At Pyzer Criminal Lawyers, we handle a variety of impaired driving charges, each with its unique legal nuances and complexities. From "driving over 80"  to operation while impaired and even the less straightforward "care and control" scenarios—we are prepared to defend against all these accusations.

Operation While Impaired (s. 320.14(1)(a))

Operation while impaired makes it an offence for anyone to operate a vehicle if their ability to do so is impaired to any degree by alcohol, drugs, or a combination of both. This means that it is illegal for you to drive a car, truck, motorcycle, boat, or any other vehicle if your mental or physical abilities are even slightly affected by alcohol or drugs. The law does not require you to be severely impaired—even slight impairment is against the law.

Operation While Over 80 (s. 320.14(1)(b))

This is also known as “driving over 80” or simply “over 80”. This offence arises when an individual is found to have a blood alcohol content (BAC) exceeding 80 milligrams of alcohol in 100 millilitres of blood while operating or being in the care and control of a motor vehicle. This specific charge focuses on the concentration (“over 80”) rather than the impairment caused by the alcohol. This hinges on the measurement obtained via a breathalyzer or blood test, which legally substantiates that the driver was beyond the permissible alcohol limit.

Blood Drug Concentration Equal to or Exceeding That Prescribed By Regulation (s. 320.14(1)(c))

This section makes it an offence to have a blood drug concentration (BDC) equal to or exceeding the prescribed limit within two hours of ceasing to operate a vehicle. This means that if you have consumed drugs and then drive, and a subsequent blood test within two hours shows a BDC at or above the legal limit, you can be charged with this offence. Prohibited BDC limits are set by regulation and vary by drug.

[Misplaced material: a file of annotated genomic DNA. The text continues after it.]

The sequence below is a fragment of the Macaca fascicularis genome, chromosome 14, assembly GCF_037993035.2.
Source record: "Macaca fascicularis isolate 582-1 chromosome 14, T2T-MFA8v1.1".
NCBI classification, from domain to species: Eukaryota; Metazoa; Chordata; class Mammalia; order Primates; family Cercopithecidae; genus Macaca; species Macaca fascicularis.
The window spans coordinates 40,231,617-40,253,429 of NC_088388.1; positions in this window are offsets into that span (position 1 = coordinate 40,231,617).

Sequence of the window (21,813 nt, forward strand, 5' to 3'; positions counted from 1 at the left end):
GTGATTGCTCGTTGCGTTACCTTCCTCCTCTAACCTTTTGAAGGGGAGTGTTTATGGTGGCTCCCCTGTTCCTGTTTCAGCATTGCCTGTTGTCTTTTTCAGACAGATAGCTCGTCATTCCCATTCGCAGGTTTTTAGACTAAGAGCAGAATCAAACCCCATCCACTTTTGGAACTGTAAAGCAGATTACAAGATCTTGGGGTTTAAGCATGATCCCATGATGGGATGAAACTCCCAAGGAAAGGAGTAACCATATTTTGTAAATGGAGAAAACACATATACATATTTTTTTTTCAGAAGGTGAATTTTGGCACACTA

Combined BAC and BDC Equal to or Exceeding That Prescribed by Regulation (s. 320.14(1)(d))

It’s an offence to have a combination of BAC and BDC equal to or exceeding the prescribed limit within two hours of ceasing to operate a vehicle. This means that if you have consumed both alcohol and drugs and then drive, and a subsequent test within two hours shows a BAC and BDC that together exceed the legal limit, you can be charged with this offence. The prohibited combination limit is set by regulation.

Offences under s. 320.14 (excluding s. 320.14(4) — operation with low blood drug concentrations — which is a straight summary conviction) are hybrid offences and carries the following penalties: 

  • Summary conviction: 2 years less a day or $5,000 fine
  • Indictment: Maximum of 10 years incarceration. 

Impaired Driving-Adjacent Offences

Impaired driving charges often center on the act of driving itself. However, it's important to understand that you can be charged with impaired driving-related offences even if you weren't caught actively driving. We will discuss a few of these offences next. 

Care and Control (s. 253(1), repealed)

This now-repealed section includes the concept of "impaired care and control." This meant you could be charged with impaired driving even if you weren't actively driving a vehicle. The key is whether you were impaired and had the potential to set the vehicle in motion.  For example, sitting in the driver's seat with the engine running or having the keys in the ignition could be enough for a "care and control" charge.

Refusal to Provide a Breath or Blood Sample (s. 320.15)

Refusal to provide a breath or blood sample when requested by a police officer who has reasonable grounds to suspect impaired driving is a criminal offence in terms of the Criminal Code of Canada. This charge is levied when an individual either outright declines or fails to adequately comply with a demand for testing during a suspicion of impaired driving investigation. Such refusal includes cases where the individual does not blow into the breathalyzer properly or where the sample provided is insufficient for testing.

Offences under this section are hybrid with a Crown election. This means the prosecution (the Crown) has the discretion to choose whether to proceed with the case as a less serious summary conviction offence or a more serious indictable offence. The penalties for each are:

  • Summary conviction: 2 years less a day
  • Indictment: Maximum of 10 years incarceration

Dangerous Operation (s. 320.13)